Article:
This is my speech at the In-house Congress in Jakarta, Indonesia, on 23 April 2014. It was on why it’s important your commercial contracts contain an arbitration clause that works well.
The Midnight Clause
Almost sounds a bit romantic. But is it? What is a midnight clause?
I don’t know who coined the phrase, but the scenario is that of lengthy, exhausting contract negotiations lasting the entire day, stuffy conference room, with the parties discussing the terms and their lawyers rendering impromptu advice and taking everything down in black and white. Then, at the very end of it, in the deep of the night, when everyone only wants to go home, someone remembers something: perhaps we also need a dispute resolution clause?
Yes, but of course! (Oh man, really?!)
And someone puts in a dispute resolution clause, fast and without much consideration. Can we go home now?
As a consequence, what finds its way into the contract fast and inconsiderately isn’t always the most fitting solution. And this doesn’t apply only to disputes the parties want to submit to arbitration. It applies in the same way to litigation or any alternative dispute resolution. But today, let’s shine a light on this from an arbitration angle.
Off the Peg or Bespoke?
The situation has improved somewhat since many arbitral institutions provide model dispute resolution clauses. But it’s already midnight, remember? There is the risk that contract drafters simply copy such a model clause and paste it into the draft contract. That, then, is like wearing a ready-made suit.
And what is a ready-made suit? It can be the best solution for those with standard measures. Doesn’t take long to get, reasonably priced, and looking good. Likewise, a well-crafted model clause may just be the right thing for a standard contract.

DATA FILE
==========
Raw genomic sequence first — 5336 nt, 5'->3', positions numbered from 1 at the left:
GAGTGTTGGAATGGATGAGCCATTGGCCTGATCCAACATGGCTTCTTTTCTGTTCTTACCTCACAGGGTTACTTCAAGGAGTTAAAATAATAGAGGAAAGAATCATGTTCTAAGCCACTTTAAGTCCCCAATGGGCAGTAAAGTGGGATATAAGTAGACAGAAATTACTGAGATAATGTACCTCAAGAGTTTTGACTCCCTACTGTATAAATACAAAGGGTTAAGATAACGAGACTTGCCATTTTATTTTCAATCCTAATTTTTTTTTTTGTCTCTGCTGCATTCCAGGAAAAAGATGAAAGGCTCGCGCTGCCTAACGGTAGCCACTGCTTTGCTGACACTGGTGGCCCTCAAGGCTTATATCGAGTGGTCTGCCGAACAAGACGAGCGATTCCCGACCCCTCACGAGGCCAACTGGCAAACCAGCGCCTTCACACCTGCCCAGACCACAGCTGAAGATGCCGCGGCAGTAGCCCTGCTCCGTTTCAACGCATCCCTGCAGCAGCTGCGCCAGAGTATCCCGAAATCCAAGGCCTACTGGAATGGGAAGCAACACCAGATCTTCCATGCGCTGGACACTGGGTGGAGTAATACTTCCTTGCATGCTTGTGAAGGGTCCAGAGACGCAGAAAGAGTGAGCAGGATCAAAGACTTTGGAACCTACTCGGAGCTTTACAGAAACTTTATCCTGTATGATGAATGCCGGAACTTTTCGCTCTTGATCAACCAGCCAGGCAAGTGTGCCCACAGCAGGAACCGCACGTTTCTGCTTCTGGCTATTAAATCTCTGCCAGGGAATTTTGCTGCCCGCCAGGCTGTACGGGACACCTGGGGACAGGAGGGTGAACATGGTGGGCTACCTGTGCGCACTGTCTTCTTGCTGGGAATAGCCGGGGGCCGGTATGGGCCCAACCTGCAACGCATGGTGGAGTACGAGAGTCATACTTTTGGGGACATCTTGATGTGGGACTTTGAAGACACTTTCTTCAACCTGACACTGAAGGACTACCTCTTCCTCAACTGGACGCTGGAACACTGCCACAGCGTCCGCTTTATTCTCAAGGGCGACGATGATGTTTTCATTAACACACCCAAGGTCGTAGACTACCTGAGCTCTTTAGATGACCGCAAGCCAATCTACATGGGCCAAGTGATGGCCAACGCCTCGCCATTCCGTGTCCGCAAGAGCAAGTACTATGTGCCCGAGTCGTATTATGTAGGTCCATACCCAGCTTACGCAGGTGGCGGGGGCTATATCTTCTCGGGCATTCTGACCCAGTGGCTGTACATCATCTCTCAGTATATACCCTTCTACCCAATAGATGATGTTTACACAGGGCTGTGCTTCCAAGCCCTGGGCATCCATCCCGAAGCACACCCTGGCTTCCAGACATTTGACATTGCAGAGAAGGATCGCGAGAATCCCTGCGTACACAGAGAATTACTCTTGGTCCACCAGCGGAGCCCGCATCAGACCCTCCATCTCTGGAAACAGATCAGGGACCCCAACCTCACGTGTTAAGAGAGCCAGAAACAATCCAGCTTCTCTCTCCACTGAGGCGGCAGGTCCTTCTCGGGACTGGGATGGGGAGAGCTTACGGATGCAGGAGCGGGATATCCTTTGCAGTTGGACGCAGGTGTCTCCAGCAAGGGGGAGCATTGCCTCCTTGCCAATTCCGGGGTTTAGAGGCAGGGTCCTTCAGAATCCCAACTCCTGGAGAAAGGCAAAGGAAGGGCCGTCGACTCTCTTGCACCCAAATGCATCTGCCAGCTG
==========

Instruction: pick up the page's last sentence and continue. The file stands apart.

But for those of us with non-standard corpulence, or height, or shortness, or with one arm longer than the other, a ready-made suit may not be – suitable. Tailor-made may look better. Likewise, where our contract deals with anything out of the ordinary, it may be better to make it to measure. And that would include the dispute resolution clause. Because if this clause suffers from a serious defect, dispute resolution may just not work as intended.
Now, all this is very general and refers to good contract drafting and as such is nothing specific to arbitration. Of course you should draft every contract clause in such a way that it is consistent, certain and operable. But we’re here to take a look at the ramifications on arbitration.
Let’s take a look at two scenarios. First, where the midnight arbitration clause is so amiss that, if we apply our analogy again, one wouldn’t say this is a fitting suit. Rather, this thing so miscut and ugly you can hardly call it a suit. Second, where the midnight arbitration clause is flawed but perhaps can be used if you interpret it right. An ill-fitting suit I shouldn’t be wearing on the street. But perhaps it looks bad on me only, and even I can still tug it into place for one family photograph.
The Miscut: Hopeless
For both parties is a decision of Lloyd or Vienna stock exchange binding and both will subjugate to the International Chamber of Commerce.
This is a real-life dispute resolution clause but, as a textbook on arbitration puts it (Redfern and Hunter on International Arbitration, 5th edition 2009, at 2.180), it’s simply meaningless. It doesn’t make clear who is to decide a dispute. It doesn’t say if the dispute is to be settled by arbitration, mediation or conciliation, or some other procedure. And what for anyway will both parties subjugate to the International Chamber of Commerce?
New York Fashion
Take a look at the New York Convention on the Recognition and Enforcement of Foreign Arbitral Awards. This New York Convention doesn’t only deal with the recognition and enforcement of international arbitral awards, as its name implies. It also deals with the validation of international arbitration agreements. Its article II (3) reads as follows: